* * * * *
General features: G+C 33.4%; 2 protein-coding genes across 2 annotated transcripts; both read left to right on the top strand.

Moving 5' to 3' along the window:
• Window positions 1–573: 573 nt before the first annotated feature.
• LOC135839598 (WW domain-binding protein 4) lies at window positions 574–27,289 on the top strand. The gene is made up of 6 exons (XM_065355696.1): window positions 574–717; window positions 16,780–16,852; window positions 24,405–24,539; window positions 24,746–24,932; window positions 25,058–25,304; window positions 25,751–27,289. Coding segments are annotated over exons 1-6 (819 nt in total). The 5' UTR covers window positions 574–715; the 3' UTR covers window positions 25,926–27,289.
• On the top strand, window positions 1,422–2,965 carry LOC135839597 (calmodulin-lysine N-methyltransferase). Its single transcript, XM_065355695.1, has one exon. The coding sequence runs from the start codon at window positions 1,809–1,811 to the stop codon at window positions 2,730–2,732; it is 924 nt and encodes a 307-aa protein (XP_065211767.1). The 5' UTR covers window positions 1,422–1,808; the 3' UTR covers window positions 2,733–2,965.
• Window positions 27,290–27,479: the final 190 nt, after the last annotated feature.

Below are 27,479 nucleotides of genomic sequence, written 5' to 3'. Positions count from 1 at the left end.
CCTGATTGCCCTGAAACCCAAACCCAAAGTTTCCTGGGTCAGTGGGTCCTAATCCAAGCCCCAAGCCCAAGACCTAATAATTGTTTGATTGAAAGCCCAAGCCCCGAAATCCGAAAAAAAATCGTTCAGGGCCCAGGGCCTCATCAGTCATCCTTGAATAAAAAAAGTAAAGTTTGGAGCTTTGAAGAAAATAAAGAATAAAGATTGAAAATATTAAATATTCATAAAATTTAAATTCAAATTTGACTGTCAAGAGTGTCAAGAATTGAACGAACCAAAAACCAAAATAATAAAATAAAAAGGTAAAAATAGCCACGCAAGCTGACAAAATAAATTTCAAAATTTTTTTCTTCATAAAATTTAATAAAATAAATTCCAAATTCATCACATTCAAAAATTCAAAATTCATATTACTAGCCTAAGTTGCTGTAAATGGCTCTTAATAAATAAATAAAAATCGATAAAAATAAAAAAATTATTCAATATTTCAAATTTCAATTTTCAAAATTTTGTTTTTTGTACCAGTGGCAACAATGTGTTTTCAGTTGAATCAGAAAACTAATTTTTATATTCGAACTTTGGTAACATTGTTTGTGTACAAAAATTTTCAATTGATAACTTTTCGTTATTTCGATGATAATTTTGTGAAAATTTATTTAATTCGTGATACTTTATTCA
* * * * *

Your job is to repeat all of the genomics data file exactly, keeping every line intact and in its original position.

General features: G+C 33.4%; 2 protein-coding genes across 2 annotated transcripts; both read left to right on the top strand.

Moving 5' to 3' along the window:
• Window positions 1–573: 573 nt before the first annotated feature.
• LOC135839598 (WW domain-binding protein 4) lies at window positions 574–27,289 on the top strand. The gene is made up of 6 exons (XM_065355696.1): window positions 574–717; window positions 16,780–16,852; window positions 24,405–24,539; window positions 24,746–24,932; window positions 25,058–25,304; window positions 25,751–27,289. Coding segments are annotated over exons 1-6 (819 nt in total). The 5' UTR covers window positions 574–715; the 3' UTR covers window positions 25,926–27,289.
• On the top strand, window positions 1,422–2,965 carry LOC135839597 (calmodulin-lysine N-methyltransferase). Its single transcript, XM_065355695.1, has one exon. The coding sequence runs from the start codon at window positions 1,809–1,811 to the stop codon at window positions 2,730–2,732; it is 924 nt and encodes a 307-aa protein (XP_065211767.1). The 5' UTR covers window positions 1,422–1,808; the 3' UTR covers window positions 2,733–2,965.
• Window positions 27,290–27,479: the final 190 nt, after the last annotated feature.

Below are 27,479 nucleotides of genomic sequence, written 5' to 3'. Positions count from 1 at the left end.
CCTGATTGCCCTGAAACCCAAACCCAAAGTTTCCTGGGTCAGTGGGTCCTAATCCAAGCCCCAAGCCCAAGACCTAATAATTGTTTGATTGAAAGCCCAAGCCCCGAAATCCGAAAAAAAATCGTTCAGGGCCCAGGGCCTCATCAGTCATCCTTGAATAAAAAAAGTAAAGTTTGGAGCTTTGAAGAAAATAAAGAATAAAGATTGAAAATATTAAATATTCATAAAATTTAAATTCAAATTTGACTGTCAAGAGTGTCAAGAATTGAACGAACCAAAAACCAAAATAATAAAATAAAAAGGTAAAAATAGCCACGCAAGCTGACAAAATAAATTTCAAAATTTTTTTCTTCATAAAATTTAATAAAATAAATTCCAAATTCATCACATTCAAAAATTCAAAATTCATATTACTAGCCTAAGTTGCTGTAAATGGCTCTTAATAAATAAATAAAAATCGATAAAAATAAAAAAATTATTCAATATTTCAAATTTCAATTTTCAAAATTTTGTTTTTTGTACCAGTGGCAACAATGTGTTTTCAGTTGAATCAGAAAACTAATTTTTATATTCGAACTTTGGTAACATTGTTTGTGTACAAAAATTTTCAATTGATAACTTTTCGTTATTTCGATGATAATTTTGTGAAAATTTATTTAATTCGTGATACTTTATTCA